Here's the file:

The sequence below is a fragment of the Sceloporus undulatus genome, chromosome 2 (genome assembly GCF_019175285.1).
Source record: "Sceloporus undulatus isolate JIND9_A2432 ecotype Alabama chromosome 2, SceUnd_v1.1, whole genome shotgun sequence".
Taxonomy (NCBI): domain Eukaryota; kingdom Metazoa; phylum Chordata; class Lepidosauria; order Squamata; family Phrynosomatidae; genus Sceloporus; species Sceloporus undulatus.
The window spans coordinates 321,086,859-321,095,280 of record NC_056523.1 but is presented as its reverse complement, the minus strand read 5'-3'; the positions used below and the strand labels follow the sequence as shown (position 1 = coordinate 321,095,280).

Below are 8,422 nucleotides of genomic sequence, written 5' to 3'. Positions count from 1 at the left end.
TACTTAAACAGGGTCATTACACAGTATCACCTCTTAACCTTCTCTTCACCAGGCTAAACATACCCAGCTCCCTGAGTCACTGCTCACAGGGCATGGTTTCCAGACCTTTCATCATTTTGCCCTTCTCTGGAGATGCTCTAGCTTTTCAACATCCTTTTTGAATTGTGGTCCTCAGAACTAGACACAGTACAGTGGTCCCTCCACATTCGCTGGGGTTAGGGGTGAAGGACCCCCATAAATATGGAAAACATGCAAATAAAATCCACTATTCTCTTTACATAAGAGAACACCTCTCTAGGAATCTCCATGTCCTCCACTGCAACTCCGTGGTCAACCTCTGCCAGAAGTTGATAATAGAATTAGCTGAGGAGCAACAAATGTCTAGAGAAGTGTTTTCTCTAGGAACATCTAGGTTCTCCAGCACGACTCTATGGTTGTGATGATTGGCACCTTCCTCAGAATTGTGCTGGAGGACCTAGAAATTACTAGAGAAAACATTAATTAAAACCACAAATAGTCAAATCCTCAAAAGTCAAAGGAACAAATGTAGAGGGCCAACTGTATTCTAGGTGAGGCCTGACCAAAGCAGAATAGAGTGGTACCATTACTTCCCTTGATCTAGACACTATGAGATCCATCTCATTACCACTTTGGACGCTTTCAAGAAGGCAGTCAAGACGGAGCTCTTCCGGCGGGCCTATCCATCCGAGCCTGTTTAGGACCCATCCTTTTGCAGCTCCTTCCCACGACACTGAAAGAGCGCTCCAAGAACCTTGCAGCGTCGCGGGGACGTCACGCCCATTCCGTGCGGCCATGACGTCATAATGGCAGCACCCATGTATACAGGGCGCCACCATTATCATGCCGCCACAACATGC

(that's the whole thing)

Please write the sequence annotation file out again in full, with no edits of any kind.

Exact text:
The sequence below is a fragment of the Sceloporus undulatus genome, chromosome 2 (genome assembly GCF_019175285.1).
Source record: "Sceloporus undulatus isolate JIND9_A2432 ecotype Alabama chromosome 2, SceUnd_v1.1, whole genome shotgun sequence".
Taxonomy (NCBI): domain Eukaryota; kingdom Metazoa; phylum Chordata; class Lepidosauria; order Squamata; family Phrynosomatidae; genus Sceloporus; species Sceloporus undulatus.
The window spans coordinates 321,086,859-321,095,280 of record NC_056523.1 but is presented as its reverse complement, the minus strand read 5'-3'; the positions used below and the strand labels follow the sequence as shown (position 1 = coordinate 321,095,280).

Below are 8,422 nucleotides of genomic sequence, written 5' to 3'. Positions count from 1 at the left end.
TACTTAAACAGGGTCATTACACAGTATCACCTCTTAACCTTCTCTTCACCAGGCTAAACATACCCAGCTCCCTGAGTCACTGCTCACAGGGCATGGTTTCCAGACCTTTCATCATTTTGCCCTTCTCTGGAGATGCTCTAGCTTTTCAACATCCTTTTTGAATTGTGGTCCTCAGAACTAGACACAGTACAGTGGTCCCTCCACATTCGCTGGGGTTAGGGGTGAAGGACCCCCATAAATATGGAAAACATGCAAATAAAATCCACTATTCTCTTTACATAAGAGAACACCTCTCTAGGAATCTCCATGTCCTCCACTGCAACTCCGTGGTCAACCTCTGCCAGAAGTTGATAATAGAATTAGCTGAGGAGCAACAAATGTCTAGAGAAGTGTTTTCTCTAGGAACATCTAGGTTCTCCAGCACGACTCTATGGTTGTGATGATTGGCACCTTCCTCAGAATTGTGCTGGAGGACCTAGAAATTACTAGAGAAAACATTAATTAAAACCACAAATAGTCAAATCCTCAAAAGTCAAAGGAACAAATGTAGAGGGCCAACTGTATTCTAGGTGAGGCCTGACCAAAGCAGAATAGAGTGGTACCATTACTTCCCTTGATCTAGACACTATGAGATCCATCTCATTACCACTTTGGACGCTTTCAAGAAGGCAGTCAAGACGGAGCTCTTCCGGCGGGCCTATCCATCCGAGCCTGTTTAGGACCCATCCTTTTGCAGCTCCTTCCCACGACACTGAAAGAGCGCTCCAAGAACCTTGCAGCGTCGCGGGGACGTCACGCCCATTCCGTGCGGCCATGACGTCATAATGGCAGCACCCATGTATACAGGGCGCCACCATTATCATGCCGCCACAACATGC